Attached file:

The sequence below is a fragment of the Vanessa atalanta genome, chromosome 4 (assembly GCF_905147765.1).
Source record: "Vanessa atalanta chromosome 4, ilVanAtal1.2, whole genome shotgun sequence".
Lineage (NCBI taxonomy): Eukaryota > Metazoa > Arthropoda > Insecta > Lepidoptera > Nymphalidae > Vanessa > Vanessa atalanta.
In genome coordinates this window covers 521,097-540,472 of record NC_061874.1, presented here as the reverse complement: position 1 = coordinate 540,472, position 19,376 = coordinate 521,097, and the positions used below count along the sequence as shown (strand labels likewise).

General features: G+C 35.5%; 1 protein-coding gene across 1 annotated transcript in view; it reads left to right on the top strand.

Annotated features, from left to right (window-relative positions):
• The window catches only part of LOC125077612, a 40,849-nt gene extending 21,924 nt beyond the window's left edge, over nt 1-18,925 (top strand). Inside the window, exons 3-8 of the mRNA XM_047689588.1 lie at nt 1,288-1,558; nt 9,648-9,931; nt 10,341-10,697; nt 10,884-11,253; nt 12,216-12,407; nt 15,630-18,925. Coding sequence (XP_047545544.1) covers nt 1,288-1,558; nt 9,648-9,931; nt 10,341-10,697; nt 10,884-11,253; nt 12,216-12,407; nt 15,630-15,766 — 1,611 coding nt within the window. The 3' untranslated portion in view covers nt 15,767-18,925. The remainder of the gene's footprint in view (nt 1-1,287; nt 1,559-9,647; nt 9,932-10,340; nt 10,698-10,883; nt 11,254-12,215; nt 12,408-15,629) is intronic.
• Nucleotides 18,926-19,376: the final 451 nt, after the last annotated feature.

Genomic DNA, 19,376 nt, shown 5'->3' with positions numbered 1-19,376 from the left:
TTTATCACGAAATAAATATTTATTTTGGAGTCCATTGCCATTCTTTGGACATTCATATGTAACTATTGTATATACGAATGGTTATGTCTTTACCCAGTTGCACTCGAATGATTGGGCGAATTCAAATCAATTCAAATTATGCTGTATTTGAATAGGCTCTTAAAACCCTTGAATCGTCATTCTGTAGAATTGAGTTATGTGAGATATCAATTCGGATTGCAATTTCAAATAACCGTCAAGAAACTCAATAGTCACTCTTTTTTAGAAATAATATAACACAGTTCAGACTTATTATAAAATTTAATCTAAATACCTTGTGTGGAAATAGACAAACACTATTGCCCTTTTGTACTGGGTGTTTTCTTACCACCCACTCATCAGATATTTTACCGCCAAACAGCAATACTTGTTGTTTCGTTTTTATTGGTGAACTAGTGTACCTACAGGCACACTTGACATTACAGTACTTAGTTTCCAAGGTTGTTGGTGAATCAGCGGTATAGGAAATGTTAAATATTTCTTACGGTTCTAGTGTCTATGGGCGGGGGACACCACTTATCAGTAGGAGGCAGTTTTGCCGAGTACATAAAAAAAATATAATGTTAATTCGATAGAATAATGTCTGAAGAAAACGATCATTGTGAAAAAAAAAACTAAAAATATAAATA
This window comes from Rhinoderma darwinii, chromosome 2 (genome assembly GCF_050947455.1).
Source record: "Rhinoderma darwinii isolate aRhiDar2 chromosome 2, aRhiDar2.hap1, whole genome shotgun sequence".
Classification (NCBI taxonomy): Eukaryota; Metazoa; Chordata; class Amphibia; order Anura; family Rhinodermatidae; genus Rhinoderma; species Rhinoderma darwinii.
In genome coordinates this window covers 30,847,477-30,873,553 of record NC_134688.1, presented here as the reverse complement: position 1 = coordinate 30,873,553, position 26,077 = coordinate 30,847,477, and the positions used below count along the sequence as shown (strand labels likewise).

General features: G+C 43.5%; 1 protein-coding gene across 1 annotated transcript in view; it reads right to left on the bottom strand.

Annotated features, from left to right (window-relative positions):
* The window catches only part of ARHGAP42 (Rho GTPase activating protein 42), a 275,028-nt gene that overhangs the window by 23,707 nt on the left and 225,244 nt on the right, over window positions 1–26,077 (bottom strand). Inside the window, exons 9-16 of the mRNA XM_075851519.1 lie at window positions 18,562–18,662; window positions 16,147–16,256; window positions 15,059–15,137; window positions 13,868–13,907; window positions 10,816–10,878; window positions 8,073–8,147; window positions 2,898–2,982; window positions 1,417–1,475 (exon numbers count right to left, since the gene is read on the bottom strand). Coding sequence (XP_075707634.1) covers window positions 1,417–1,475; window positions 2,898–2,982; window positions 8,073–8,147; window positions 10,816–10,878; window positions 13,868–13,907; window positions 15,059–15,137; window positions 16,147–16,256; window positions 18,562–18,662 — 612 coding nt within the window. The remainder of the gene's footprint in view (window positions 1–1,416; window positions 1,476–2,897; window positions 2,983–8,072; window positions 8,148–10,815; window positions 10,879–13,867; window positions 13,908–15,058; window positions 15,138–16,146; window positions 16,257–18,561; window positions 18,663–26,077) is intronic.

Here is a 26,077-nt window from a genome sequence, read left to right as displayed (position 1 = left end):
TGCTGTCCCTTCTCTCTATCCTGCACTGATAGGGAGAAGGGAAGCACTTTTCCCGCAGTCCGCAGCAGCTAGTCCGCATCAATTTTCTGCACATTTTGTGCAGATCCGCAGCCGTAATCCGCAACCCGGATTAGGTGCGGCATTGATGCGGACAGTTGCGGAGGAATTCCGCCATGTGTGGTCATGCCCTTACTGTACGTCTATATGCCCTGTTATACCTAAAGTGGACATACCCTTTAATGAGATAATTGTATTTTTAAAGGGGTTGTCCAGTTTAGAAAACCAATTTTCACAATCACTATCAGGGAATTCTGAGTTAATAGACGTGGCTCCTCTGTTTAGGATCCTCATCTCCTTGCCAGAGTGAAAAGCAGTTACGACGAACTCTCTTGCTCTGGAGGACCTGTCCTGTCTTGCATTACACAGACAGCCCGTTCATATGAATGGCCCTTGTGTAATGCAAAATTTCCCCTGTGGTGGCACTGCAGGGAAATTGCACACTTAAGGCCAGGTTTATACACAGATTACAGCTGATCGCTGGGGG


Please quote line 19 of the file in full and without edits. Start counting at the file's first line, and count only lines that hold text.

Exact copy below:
TGCTGTCCCTTCTCTCTATCCTGCACTGATAGGGAGAAGGGAAGCACTTTTCCCGCAGTCCGCAGCAGCTAGTCCGCATCAATTTTCTGCACATTTTGTGCAGATCCGCAGCCGTAATCCGCAACCCGGATTAGGTGCGGCATTGATGCGGACAGTTGCGGAGGAATTCCGCCATGTGTGGTCATGCCCTTACTGTACGTCTATATGCCCTGTTATACCTAAAGTGGACATACCCTTTAATGAGATAATTGTATTTTTAAAGGGGTTGTCCAGTTTAGAAAACCAATTTTCACAATCACTATCAGGGAATTCTGAGTTAATAGACGTGGCTCCTCTGTTTAGGATCCTCATCTCCTTGCCAGAGTGAAAAGCAGTTACGACGAACTCTCTTGCTCTGGAGGACCTGTCCTGTCTTGCATTACACAGACAGCCCGTTCATATGAATGGCCCTTGTGTAATGCAAAATTTCCCCTGTGGTGGCACTGCAGGGAAATTGCACACTTAAGGCCAGGTTTATACACAGATTACAGCTGATCGCTGGGGG